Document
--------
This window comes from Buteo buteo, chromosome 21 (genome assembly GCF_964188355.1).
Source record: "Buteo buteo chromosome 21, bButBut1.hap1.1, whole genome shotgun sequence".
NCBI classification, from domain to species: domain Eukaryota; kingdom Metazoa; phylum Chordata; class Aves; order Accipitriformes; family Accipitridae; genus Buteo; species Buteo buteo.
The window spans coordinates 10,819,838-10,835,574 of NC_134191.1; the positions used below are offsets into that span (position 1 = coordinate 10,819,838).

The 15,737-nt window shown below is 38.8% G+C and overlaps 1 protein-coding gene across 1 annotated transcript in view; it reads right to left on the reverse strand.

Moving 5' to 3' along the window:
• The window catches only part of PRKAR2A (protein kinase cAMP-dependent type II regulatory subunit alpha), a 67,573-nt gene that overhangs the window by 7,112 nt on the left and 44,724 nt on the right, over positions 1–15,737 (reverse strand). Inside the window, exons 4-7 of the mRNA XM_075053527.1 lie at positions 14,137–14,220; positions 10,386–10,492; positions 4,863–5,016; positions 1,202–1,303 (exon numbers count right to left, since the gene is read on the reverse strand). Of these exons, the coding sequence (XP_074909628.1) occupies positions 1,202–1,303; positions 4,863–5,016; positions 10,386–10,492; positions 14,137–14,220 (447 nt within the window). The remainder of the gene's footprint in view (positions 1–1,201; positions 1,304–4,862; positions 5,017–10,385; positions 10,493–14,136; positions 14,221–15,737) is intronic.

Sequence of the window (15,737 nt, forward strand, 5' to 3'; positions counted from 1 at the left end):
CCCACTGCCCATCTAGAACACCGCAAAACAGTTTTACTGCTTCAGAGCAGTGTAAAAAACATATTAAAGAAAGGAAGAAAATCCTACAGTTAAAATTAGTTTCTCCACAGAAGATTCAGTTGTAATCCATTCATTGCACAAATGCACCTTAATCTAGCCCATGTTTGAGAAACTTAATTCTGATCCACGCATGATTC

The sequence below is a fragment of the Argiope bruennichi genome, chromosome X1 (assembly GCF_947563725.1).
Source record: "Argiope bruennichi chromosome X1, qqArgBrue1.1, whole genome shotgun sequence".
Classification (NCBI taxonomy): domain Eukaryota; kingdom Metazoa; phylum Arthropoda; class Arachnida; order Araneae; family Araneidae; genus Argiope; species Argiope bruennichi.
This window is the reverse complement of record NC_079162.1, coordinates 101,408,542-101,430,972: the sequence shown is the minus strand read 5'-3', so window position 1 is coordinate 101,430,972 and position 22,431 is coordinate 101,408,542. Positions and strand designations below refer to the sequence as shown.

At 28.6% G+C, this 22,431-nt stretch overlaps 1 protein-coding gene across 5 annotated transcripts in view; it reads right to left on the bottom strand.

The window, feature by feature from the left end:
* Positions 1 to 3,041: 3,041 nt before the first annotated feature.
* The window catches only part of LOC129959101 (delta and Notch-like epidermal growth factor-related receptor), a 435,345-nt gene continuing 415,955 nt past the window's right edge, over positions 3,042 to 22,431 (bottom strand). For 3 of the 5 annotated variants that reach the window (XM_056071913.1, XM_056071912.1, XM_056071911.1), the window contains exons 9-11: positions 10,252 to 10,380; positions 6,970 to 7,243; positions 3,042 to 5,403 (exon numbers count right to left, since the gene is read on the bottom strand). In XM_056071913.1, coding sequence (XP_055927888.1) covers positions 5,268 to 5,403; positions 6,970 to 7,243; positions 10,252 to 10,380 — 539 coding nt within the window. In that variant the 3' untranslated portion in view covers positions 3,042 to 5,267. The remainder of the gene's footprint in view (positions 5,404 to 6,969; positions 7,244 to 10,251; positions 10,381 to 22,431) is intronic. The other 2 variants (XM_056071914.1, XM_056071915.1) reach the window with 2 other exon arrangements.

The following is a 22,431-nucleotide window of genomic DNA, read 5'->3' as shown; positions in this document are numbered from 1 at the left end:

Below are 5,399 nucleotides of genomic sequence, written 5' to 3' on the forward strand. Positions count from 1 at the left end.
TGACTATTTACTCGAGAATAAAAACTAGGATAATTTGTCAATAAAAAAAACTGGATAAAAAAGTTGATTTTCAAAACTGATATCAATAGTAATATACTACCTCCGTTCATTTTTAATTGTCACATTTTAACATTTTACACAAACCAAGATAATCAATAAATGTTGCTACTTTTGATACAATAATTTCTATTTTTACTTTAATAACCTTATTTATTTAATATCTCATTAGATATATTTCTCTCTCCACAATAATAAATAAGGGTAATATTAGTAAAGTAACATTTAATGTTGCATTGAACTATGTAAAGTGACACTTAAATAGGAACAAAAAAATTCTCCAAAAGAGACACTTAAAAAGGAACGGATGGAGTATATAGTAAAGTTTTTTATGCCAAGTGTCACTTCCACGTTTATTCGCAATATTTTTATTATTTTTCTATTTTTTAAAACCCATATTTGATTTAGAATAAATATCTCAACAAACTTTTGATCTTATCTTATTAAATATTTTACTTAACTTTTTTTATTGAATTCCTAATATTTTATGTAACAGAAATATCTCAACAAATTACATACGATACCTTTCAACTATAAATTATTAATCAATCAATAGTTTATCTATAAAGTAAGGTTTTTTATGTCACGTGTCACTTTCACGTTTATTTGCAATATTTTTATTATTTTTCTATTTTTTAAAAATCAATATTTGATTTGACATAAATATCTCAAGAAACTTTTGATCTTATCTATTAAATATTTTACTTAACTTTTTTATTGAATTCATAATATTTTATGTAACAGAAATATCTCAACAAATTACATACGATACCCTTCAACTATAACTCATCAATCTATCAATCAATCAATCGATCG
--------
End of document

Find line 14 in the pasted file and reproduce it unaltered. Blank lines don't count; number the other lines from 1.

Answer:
At 28.6% G+C, this 22,431-nt stretch overlaps 1 protein-coding gene across 5 annotated transcripts in view; it reads right to left on the bottom strand.